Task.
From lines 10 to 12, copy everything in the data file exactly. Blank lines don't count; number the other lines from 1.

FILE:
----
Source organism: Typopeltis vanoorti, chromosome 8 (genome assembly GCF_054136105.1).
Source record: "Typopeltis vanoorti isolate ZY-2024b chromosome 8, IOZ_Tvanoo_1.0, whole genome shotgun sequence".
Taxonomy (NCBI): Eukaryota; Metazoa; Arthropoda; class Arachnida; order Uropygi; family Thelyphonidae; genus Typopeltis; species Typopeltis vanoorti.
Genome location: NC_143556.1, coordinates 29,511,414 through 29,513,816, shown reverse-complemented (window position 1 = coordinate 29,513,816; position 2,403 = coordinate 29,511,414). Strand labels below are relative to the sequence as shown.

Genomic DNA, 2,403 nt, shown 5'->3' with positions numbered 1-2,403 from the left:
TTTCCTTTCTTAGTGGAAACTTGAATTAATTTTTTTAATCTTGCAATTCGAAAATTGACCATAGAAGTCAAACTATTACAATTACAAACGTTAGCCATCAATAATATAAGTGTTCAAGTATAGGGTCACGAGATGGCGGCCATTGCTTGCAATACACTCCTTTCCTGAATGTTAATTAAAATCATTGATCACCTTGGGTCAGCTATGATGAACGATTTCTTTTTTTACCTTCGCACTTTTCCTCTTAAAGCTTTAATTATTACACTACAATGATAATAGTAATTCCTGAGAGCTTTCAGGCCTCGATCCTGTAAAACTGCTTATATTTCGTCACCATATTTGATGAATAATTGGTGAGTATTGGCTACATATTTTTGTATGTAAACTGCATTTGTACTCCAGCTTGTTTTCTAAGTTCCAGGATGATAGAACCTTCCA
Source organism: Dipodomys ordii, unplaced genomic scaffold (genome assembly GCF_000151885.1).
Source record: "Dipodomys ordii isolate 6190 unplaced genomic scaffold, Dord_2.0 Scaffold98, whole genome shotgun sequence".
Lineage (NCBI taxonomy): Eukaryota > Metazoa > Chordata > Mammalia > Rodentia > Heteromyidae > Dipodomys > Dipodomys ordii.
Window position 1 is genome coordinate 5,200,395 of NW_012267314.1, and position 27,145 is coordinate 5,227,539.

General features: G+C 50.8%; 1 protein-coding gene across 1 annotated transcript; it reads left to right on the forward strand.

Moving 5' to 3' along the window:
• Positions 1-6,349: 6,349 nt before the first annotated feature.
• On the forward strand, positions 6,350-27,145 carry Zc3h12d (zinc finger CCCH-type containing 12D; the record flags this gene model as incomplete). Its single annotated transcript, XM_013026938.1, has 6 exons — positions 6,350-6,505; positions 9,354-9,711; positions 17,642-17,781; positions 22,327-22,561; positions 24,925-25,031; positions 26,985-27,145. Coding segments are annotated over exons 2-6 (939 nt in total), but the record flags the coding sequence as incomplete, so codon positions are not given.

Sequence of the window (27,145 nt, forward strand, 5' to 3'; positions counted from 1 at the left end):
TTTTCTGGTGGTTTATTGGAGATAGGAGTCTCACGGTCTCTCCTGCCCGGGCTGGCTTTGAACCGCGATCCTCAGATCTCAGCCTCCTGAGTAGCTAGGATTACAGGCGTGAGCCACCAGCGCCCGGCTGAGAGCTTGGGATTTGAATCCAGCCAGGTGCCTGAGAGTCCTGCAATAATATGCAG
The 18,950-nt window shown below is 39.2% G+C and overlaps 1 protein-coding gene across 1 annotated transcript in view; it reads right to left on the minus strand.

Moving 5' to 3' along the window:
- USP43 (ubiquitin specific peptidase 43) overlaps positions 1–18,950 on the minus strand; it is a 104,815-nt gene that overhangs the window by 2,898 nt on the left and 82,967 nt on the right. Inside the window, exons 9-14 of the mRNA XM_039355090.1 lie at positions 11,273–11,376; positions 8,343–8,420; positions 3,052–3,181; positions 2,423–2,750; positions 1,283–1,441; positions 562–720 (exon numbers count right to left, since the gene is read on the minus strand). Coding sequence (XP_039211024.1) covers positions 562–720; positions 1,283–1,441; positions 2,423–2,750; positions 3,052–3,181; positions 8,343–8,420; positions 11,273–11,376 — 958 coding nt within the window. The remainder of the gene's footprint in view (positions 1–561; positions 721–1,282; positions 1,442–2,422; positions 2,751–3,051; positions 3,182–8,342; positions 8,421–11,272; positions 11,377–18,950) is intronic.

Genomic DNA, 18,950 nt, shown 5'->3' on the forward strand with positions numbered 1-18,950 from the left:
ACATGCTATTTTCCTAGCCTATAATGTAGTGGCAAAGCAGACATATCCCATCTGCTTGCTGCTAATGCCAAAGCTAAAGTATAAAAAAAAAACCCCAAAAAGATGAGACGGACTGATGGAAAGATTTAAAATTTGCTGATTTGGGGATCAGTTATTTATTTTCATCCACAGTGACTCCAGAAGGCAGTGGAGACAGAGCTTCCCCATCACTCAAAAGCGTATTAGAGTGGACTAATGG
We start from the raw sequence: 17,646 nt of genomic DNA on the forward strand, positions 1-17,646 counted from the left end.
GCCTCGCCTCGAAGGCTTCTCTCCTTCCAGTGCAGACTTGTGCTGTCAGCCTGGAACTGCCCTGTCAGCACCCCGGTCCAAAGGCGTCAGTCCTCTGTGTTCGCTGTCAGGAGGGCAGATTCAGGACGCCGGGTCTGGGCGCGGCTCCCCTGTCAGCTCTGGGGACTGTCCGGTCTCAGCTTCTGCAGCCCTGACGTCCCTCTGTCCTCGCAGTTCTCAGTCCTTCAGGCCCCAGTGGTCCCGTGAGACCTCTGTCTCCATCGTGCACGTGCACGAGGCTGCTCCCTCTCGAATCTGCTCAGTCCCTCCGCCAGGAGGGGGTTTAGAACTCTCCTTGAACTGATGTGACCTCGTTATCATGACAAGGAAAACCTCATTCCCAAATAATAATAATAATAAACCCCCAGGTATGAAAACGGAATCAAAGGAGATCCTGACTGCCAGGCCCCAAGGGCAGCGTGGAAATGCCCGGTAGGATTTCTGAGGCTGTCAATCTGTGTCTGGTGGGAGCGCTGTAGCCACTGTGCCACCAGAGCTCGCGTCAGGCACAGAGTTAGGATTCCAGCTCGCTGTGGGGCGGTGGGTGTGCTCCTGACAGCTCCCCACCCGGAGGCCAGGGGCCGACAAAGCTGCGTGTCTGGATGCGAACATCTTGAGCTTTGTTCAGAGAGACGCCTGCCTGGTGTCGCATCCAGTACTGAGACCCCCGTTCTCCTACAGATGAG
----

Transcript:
Window position 1 is genome coordinate 5,200,395 of NW_012267314.1, and position 27,145 is coordinate 5,227,539.

General features: G+C 50.8%; 1 protein-coding gene across 1 annotated transcript; it reads left to right on the forward strand.

Moving 5' to 3' along the window: